The captain of Canada’s national Para ice hockey team, a three-time Paralympic medallist and two-time world champion, Tyler McGregor has been playing organized hockey since he was three years old.
The sport – and the lessons he’s learned from it – have shaped his life in more ways than he ever could have imagined and is creating new paths for him to continue to grow and help others.
Hockey was everything to McGregor throughout his youth, and at 15 he was an OHL prospect with high hopes of being selected in the 2010 draft. In his 2009 season opener, he broke his leg. He underwent surgery and thought he would soon be back on the ice.
But he then developed a growth at the site of the fracture that was diagnosed as a type of bone cancer called spindle cell sarcoma. In order to save his life, doctors told McGregor they’d have to amputate his leg. The amputation took place on the same day as the 2010 OHL draft.
“At that time in my life I identified as an athlete, and that was stripped from who I was,” said McGregor. “It was obviously heartbreaking and I was pretty confused and scared about what the future would look like for me.
“I kind of lost all the confidence that I’d had before, and so reintegrating myself into things like school and sports was extremely challenging. And I probably didn’t show it at the time, but it hurt a lot to not be who I once was.”
Discovering a new path
McGregor credits his family, friends, teammates and community with helping him to rebound. Teamwork, resilience and staying positive when faced with adversity – all of which are key to being successful in sports – played a vital role in helping him overcome a very dark time and find a new direction for himself.
Getting back into hockey was important too. A former coach introduced McGregor to Para ice hockey – a sport where instead of using skates, players sit on two-blade sledges to manoeuvre across the ice.
McGregor made Canada’s national team in 2012 and over the past decade has become not only the captain of the squad, but one of the sport’s top players.
While he’s proud of his on-ice accomplishments, being a community leader off the ice is even more important to him.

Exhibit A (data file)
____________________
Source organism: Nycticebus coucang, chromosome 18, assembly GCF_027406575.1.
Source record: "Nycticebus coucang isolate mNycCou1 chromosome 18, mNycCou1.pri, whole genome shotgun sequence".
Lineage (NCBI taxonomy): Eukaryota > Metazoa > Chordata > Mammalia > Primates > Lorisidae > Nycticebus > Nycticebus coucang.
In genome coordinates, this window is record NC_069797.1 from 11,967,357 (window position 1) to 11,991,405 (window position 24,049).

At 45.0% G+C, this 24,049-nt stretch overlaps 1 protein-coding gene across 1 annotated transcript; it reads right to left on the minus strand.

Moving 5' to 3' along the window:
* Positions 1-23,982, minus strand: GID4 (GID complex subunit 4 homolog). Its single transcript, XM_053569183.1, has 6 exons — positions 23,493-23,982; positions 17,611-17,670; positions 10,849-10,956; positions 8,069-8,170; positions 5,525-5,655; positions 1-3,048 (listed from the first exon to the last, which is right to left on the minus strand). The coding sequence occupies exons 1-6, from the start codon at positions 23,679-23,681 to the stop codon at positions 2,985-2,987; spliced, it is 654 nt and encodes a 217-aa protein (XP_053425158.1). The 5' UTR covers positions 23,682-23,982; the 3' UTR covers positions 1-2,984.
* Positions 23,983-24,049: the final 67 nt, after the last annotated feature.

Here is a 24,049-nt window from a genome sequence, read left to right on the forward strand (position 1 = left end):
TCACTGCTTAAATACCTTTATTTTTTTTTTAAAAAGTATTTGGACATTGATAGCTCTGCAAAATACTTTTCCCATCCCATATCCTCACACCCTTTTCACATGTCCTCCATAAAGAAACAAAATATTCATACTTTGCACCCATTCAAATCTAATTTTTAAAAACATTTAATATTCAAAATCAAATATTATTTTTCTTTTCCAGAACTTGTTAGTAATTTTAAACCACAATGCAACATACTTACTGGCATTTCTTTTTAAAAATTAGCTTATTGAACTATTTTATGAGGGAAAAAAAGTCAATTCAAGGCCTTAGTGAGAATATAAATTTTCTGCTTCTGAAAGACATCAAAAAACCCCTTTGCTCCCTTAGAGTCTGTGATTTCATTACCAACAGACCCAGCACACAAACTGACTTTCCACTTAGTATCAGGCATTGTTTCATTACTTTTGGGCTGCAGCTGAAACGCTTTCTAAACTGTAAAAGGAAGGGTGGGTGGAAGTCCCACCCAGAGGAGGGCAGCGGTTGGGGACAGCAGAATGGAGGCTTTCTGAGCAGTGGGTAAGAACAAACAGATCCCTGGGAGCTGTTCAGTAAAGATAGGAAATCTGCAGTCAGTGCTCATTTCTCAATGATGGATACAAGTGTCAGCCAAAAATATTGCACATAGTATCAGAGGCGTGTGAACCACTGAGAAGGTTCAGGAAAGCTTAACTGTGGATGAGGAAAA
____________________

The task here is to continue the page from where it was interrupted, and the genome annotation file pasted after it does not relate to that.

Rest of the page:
McGregor has worked with a number of charities including Childcan which supports families facing childhood cancer, the Princess Margaret Cancer Centre, the Make-A-Wish Foundation and more.
“I was treated in a children’s hospital, and being surrounded by other kids battling cancer – some as young as 1, 2 or 3 years old – leaves a lifelong impact on you,” he said. “Now that I have the means to do it, I want to try and help others as much as I can.”
We all have the ability to make a difference, and McGregor is hopeful that his actions show people the positive impact they can have on the lives of others.
“Being able to use whatever platform I have to try and empower and inspire other people to give back to their community and the things they’re passionate about is something that I value more than anything.”
Paying homage to Terry Fox
Terry Fox has been a long-time hero of McGregor’s. The famed Canadian took on even more meaning in McGregor’s life when his orthopedic oncologist broke the news to him about his cancer.
When Fox was diagnosed with bone cancer in 1977, he was given around a 20% chance of survival. When McGregor learned of his own cancer, the survival rate had grown to better than 80% thanks to medical advancements driven forward by organizations like the Terry Fox Foundation.
“That’s something that definitely stuck with me,” McGregor said. “It’s always been a hope of mine to find a way to continue to move that needle like Terry did.”
Inspired by Fox’s iconic Marathon of Hope, in 2021 McGregor created the Sledge Skate of Hope. The inaugural event saw McGregor skating 25 kilometres on his sledge and raising over $31,000 for the Terry Fox Foundation.
This year, he wanted to make the event even bigger. He set a goal of skating 42 kilometres – the distance Fox ran each day – in all 10 of Canada’s provinces in hopes of raising $100,000.
McGregor completed all 420 kilometres of skating, but due to weather issues was only able to make it to eight provinces. To date, the 2023 Sledge Skate of Hope has collected nearly $75,000 for the Terry Fox Foundation.
In addition to fundraising, McGregor wanted to use the initiative to raise awareness about his sport and continue to push himself both professionally and personally. Organizing a national event like this is a significant amount of work but there’s a lot to be gained from the experience.
“I knew it was going to be difficult, but I think with anything – in order to learn – you have to make yourself uncomfortable, do things that scare you and challenge you in new ways. So I think I’ve been able to do all that.”
At each of the 10 stops he made, McGregor had the opportunity to meet with different community organizations, supporters and new friends who had completed treatment for bone cancer and skated alongside him on their own sledges. This served as a great reminder of why he’s doing this and the legacy he wants to build.
“One of my biggest things is I never want to be remembered just as an athlete,” said McGregor. “I want to be remembered as someone who made an impact and tried to make the community around me a better place better than I found it. That’s a guiding principle of mine, and I’m certainly trying to do that as best as possible now.”
While talking with McGregor, we couldn’t pass up the opportunity to ask him about his thoughts and experience with insurance.
“I’m fortunate that I’d never had to make an insurance claim,” he said with a laugh.
That makes us happy too.